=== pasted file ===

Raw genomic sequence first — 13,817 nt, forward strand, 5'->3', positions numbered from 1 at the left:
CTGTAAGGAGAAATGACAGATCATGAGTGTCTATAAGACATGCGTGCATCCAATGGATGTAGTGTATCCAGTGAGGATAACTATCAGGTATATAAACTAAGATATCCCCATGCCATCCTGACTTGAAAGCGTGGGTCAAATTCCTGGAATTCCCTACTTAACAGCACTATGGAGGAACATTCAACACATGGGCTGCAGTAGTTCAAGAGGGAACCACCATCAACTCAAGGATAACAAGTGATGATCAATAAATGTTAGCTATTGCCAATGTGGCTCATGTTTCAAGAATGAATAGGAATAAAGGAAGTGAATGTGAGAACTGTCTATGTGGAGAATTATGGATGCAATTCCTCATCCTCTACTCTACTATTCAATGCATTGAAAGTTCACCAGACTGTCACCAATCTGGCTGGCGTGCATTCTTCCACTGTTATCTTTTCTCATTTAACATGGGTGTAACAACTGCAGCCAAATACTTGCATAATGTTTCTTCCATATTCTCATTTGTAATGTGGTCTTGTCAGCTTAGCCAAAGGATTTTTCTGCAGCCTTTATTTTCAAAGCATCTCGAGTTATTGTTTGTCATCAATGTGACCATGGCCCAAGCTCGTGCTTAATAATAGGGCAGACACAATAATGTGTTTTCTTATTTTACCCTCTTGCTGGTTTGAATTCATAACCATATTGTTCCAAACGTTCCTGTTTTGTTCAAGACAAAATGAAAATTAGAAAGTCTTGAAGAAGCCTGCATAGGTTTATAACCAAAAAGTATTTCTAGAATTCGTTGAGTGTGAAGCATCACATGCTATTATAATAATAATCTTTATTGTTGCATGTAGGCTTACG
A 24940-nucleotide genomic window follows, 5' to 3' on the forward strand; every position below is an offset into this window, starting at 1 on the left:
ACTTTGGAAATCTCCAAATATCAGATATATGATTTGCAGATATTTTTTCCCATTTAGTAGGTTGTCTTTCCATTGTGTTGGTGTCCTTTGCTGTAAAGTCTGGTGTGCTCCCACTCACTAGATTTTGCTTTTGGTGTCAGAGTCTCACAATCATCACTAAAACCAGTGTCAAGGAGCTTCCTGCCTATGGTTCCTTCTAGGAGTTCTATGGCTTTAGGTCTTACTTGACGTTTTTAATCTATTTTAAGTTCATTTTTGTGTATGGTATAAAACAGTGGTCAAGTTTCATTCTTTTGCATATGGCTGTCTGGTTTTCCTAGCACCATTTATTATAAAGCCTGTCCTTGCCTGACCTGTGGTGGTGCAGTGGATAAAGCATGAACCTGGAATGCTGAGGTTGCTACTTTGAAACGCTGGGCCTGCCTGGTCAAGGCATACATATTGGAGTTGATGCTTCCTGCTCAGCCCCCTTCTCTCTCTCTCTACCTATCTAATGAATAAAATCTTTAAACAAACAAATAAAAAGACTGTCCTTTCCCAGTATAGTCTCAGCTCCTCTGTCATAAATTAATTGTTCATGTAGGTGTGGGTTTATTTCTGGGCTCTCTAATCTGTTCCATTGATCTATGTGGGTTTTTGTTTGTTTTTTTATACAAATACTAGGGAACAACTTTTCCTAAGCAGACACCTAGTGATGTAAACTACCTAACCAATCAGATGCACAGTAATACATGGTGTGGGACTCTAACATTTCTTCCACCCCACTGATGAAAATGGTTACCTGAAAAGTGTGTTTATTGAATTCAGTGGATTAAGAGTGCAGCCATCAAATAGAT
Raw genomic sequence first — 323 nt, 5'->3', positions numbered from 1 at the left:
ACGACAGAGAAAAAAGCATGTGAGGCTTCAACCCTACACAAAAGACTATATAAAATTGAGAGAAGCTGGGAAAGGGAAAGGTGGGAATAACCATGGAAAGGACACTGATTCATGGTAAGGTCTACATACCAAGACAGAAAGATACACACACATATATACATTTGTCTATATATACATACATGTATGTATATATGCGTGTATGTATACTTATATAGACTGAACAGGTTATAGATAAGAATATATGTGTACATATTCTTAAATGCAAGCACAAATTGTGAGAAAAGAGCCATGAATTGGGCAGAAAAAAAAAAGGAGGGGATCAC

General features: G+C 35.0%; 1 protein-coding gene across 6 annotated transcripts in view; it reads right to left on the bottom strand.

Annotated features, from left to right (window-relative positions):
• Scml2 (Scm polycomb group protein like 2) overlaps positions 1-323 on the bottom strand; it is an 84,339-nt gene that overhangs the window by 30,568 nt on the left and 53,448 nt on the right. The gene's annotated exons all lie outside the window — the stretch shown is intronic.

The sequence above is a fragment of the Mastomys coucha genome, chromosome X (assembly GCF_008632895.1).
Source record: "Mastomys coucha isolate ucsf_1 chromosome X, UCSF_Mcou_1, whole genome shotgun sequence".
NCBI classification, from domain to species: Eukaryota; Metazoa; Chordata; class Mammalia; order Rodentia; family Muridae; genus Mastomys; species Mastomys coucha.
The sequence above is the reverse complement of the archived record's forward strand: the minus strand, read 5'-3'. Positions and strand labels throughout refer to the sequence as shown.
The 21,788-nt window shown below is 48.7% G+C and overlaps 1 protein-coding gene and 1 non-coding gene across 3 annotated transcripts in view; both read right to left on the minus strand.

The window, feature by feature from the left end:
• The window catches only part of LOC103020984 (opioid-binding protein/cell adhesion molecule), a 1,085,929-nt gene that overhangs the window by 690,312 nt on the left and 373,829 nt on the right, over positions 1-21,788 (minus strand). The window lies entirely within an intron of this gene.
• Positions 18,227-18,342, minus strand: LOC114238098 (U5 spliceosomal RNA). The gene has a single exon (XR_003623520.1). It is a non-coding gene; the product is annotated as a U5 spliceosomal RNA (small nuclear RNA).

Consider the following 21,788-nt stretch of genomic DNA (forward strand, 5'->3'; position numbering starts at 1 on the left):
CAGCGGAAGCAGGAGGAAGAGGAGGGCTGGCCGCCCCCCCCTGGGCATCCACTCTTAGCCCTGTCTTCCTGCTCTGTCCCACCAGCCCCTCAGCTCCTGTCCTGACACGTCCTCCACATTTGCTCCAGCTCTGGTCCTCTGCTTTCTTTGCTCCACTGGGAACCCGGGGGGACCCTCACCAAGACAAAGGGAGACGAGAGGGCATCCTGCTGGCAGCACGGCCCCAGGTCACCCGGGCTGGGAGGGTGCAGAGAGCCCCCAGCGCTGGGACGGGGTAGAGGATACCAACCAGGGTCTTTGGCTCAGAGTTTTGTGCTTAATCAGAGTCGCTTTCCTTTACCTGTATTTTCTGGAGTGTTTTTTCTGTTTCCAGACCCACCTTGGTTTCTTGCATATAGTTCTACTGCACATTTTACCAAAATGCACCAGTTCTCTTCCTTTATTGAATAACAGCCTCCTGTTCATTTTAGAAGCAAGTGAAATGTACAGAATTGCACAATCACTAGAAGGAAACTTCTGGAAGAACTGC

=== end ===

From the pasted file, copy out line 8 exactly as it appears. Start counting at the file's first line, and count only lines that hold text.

Annotated features, from left to right (window-relative positions):